The educational institutions in India are staring at a gloomy career outlook. With the job market getting disrupted by new-age technologies like artificial intelligence (AI), machine learning, data science and analytics, blockchain, etc., many engineering colleges and institutions are succumbing to traditional courses.
India has about 3500 engineering colleges, 3400 polytechnics, and 200 schools of planning and architecture, and many times more industrial training institutes. In 2021, the country annually produced over one million engineering graduates.
The state of new-age technology courses
Currently, only 10 per cent of the total number of engineering colleges in India offer courses in new-age technologies. As per the All India Council for Technical Education (AICTE), since 2019-20, nearly 127 diploma institutes and 663 undergraduate colleges have opted for new-age technology courses. The officials believe that it is a positive step in the right direction.
It includes 222 institutes offering AI and machine learning courses, 186 institutes in AI and data science, and about 52 institutes providing computer science courses, along with 45 in design and 29 in data science courses.
In contrast, the latest report from AICTE showed that engineering seats at the undergraduate, postgraduate, and diploma levels have declined to 23.28 lakh — the lowest in the last ten years.
The decline in seats points at institute closure and decreased admission capacity. Despite the significant drop, engineering still accounts for 80 per cent of the total seats in the technological education space in the country.
Its high time institutions realigned their strategy to include new-age technology courses to cater to the demand in the market. Two years ago, AICTE had requested all affiliated engineering colleges to introduce new courses. Last year, it had also implemented a two-year blanket ban on new engineering institutions across the country and urged the colleges to apply for new-age technology courses.
However, due to a lack of support from the government, many engineering institutions have chosen not to apply for the new courses. Dhiren Patel, director at Veermata Jijabai Technological Institute (VJTI), Matunga, said that they did not apply for any new courses because the state government has not approved faculty for the electronics and communication course that they had started in 2009. As a result, the college has been funding the course without any government support.
What’s the solution here?
Anirban Dasgupta, a researcher at IIT Gandhinagar, told Analytics India Magazine that there are two ways of measuring ‘AI in the curriculum’ — firstly, whether there is a degree programme in AI/related field, and secondly, whether there are adequate courses in them that are available to undergraduates in CSE, and in fact to all undergraduates.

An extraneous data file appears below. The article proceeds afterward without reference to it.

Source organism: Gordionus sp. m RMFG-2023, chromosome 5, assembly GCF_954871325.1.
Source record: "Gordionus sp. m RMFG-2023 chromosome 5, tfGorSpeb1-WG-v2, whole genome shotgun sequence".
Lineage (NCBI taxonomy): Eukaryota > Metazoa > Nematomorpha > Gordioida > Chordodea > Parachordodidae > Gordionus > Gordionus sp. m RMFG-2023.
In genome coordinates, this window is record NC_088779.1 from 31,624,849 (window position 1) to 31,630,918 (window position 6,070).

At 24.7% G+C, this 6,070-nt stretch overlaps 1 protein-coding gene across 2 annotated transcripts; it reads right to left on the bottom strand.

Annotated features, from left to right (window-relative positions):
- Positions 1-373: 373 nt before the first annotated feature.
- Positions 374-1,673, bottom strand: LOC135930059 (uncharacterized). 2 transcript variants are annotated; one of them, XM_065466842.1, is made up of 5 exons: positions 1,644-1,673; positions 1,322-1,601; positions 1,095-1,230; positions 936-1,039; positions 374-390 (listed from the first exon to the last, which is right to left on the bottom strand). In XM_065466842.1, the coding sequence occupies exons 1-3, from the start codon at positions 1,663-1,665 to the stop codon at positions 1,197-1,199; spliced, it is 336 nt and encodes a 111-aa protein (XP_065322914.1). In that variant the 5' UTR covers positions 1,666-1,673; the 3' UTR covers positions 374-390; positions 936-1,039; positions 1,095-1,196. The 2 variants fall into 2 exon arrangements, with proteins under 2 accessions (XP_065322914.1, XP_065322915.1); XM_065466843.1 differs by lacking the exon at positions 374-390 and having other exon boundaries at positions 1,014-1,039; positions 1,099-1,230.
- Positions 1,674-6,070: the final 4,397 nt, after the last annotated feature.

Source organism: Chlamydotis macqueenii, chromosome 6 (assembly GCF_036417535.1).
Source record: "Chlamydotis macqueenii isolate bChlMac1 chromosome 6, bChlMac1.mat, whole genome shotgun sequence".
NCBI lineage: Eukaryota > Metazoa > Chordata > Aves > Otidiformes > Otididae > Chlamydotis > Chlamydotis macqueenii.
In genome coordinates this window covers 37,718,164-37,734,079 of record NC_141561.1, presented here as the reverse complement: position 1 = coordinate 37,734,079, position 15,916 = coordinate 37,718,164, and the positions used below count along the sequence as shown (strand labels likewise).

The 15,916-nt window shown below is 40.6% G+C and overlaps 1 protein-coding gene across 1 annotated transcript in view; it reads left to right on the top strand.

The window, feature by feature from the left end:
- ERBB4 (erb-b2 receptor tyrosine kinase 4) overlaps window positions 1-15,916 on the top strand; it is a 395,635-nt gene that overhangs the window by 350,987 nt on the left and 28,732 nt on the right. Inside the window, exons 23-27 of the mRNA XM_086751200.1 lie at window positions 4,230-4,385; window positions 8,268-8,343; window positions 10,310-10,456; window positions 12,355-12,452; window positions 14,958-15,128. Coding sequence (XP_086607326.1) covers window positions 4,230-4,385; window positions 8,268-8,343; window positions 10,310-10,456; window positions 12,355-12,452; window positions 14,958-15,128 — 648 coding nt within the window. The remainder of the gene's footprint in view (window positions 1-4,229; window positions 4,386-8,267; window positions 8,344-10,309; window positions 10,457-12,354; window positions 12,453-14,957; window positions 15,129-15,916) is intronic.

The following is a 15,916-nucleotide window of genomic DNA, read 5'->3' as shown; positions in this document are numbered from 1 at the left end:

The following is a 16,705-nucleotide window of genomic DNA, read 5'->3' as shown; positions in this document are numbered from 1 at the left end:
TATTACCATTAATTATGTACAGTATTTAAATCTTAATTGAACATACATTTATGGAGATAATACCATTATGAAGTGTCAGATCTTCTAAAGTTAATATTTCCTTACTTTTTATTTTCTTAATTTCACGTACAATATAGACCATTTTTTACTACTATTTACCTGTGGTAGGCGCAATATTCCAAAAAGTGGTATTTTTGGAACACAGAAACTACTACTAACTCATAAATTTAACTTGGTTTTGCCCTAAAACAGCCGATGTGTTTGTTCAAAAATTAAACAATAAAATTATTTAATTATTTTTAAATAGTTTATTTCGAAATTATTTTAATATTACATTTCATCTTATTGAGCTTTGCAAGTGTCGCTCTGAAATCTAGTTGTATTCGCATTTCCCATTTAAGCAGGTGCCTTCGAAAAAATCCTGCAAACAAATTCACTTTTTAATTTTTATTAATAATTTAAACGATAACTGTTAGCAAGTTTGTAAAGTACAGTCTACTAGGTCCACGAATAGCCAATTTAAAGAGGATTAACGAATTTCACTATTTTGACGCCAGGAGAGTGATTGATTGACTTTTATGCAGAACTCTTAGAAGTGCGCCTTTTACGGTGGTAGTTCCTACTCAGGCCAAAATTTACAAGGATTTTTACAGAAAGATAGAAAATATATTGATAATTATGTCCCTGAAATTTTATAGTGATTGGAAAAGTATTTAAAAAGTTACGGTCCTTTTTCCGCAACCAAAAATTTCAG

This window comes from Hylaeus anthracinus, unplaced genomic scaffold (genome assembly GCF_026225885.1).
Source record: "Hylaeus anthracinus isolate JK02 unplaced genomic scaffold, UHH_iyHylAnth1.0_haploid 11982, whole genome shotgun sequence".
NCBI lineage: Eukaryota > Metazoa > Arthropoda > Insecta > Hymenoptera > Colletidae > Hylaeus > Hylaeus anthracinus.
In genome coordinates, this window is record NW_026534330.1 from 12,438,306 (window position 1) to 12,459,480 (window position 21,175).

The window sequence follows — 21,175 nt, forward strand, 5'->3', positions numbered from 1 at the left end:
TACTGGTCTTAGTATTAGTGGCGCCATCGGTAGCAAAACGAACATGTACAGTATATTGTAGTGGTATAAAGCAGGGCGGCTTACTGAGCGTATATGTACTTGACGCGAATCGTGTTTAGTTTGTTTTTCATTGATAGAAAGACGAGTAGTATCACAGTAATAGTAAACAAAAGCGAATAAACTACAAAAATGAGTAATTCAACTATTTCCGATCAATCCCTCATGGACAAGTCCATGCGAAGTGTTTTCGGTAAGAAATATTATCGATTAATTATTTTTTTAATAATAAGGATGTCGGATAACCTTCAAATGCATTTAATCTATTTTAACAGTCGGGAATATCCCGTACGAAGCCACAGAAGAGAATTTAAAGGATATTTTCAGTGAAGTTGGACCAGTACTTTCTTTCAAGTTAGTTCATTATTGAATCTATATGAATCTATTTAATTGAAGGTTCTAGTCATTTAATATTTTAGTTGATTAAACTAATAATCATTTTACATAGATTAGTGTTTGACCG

“To me, the second is more important. We need to treat AI as a platform that every engineer should be familiar with. While there will certainly be a set of engineers developing the platform, there will be a much larger number who are using it. So, we need to integrate AI with domain expertise,” said Dasgupta.
“It is not the quantity, but the quality we should be concerned about,” said Sarabjot Singh Anand, director, Computer Science & Engineering, School of Engineering & Technology at BML Munjal University. He said the severe shortage of talent, whether in industry or academia in our country — when it comes to AI — makes it an impossible task for all engineering and management schools to offer good quality courses on the subject.
“Even if the courses were to be offered, what would the quality be?” questioned Singh, and said that for institutions to teach AI, they need a strong industry and experimental connect. For instance, at BMU, Singh claimed to have connections with organisations like Sabudh, Microsoft, Oracle, Google, Capgemini, Tatras and many others.
How long will this take?
While many colleges with resources are offering new-age technology courses, either as a separate undergraduate programme or integrating AI with other disciplines, the question is, how long before general availability of AI courses will be made available in all institutions?
“India does not yet have the infrastructure to produce enough trained instructors any time soon for AI courses to be offered by all institutions,” said Debashis Guha, director of Master of Artificial Intelligence in Business (MAIB), SP Jain School of Global Management.
“It will be several years before every institution in India has a faculty member specialising in and teaching AI. However, online efforts spearheaded by the IITs may make this capacity available in a remote online mode across the country by 2022 or 2023,” said Guha.
Some experts believe that this move could be short-lived, especially for courses like artificial intelligence, data science, and analytics, etc., due to the evolving technology in these fields.
SS Mantha, emeritus professor at VJTI and a former chairperson of AICTE, said that these sectors evolve, and new trends always emerge. These courses might offer many jobs to graduating students. Still, there is no guarantee the trend will stay for very long, said Mantha, citing the fall in applications for civil and mechanical engineering courses due to the lack of job opportunities in the country.
He still believes that an undergraduate degree in core engineering is important for the students. “The shelf value of new-age courses could be limited, whereas basic knowledge in core engineering sectors will take students a long way,” said Mantha.
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Amit Raja Naik is a senior writer at Analytics India Magazine, where he dives deep into the latest technology innovations. He is also a professional bass player.